The centrepiece of this regal extravaganza was the Cyrus Cylinder, which was lent for a seven-day display in a monument-cum-museum. As the ambassador explained, it became “the official symbol of the celebrations which, like Cyrus’ declaration, were intended to win international recognition for the Shah’s achievements and internal acceptance in Iran”. The Shah even put the cylinder on Iranian stamps and coins.

Fear of a claim

The idea to borrow the Cyrus Cylinder had come from the Shah, with his request being relayed via the British ambassador to the Foreign Office in London on 20 August 1971. Ambassador Ramsbotham’s proposal was rejected in Whitehall, on the grounds that it might well lead to an Iranian claim on the antiquity.

An internal Foreign Office memo reveals a highly proprietorial attitude, considering that the object belonged to the BM. The Foreign Office “had considered the possibility of lending the cylinder to the celebrations and rejected the idea, but had not of course discussed it with the Museum since there seemed no reason to do so”. This lack of contact with the institution meant that the Foreign Office did not know that the BM trustees had already formally approved the loan.

The BM’s Keeper of Western Asiatic Antiquities, Richard Barnett, had been invited to a conference of Iranologists in Shiraz and was also asked if he could bring the Cyrus Cylinder. On 24 July the loan was approved by the trustees, with its insurance valuation given as £5,000 (its present financial value would presumably be millions of pounds).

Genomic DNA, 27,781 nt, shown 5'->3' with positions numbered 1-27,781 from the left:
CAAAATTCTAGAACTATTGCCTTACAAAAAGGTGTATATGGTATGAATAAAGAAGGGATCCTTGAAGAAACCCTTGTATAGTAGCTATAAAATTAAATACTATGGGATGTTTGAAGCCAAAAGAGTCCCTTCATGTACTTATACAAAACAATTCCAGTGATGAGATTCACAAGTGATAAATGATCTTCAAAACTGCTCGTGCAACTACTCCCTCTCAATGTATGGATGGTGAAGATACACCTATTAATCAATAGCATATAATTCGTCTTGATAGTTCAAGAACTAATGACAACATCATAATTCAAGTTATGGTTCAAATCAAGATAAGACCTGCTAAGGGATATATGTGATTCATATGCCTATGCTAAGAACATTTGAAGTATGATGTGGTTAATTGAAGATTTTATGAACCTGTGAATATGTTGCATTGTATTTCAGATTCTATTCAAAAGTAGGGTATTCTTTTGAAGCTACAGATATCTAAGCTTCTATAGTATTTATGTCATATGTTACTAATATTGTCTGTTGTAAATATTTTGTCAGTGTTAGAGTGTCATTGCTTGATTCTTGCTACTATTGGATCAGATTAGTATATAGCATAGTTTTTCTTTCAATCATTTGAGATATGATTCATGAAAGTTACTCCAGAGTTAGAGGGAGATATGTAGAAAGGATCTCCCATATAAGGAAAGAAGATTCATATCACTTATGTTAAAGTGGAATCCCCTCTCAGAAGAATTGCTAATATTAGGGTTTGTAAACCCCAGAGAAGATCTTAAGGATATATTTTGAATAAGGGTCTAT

The first that Foreign Office Permanent Under-Secretary Sir Denis Greenhill heard about the loan was when he read The Times over breakfast on the morning of 15 October. It was reported that the Cyrus Cylinder had arrived in Tehran, and that Iranians felt much the same about it “as the Greeks feel about the Elgin marbles”. The Foreign Office was scrambled into action, with one official warning that “if the [British] Museum find they have dug a pit for themselves, it will be for them to climb out”. Another official said the BM should be warned that “it would be better to discuss [with the Foreign Office] the loan of priceless objects like this to countries with ultra-nationalistic ambitions”.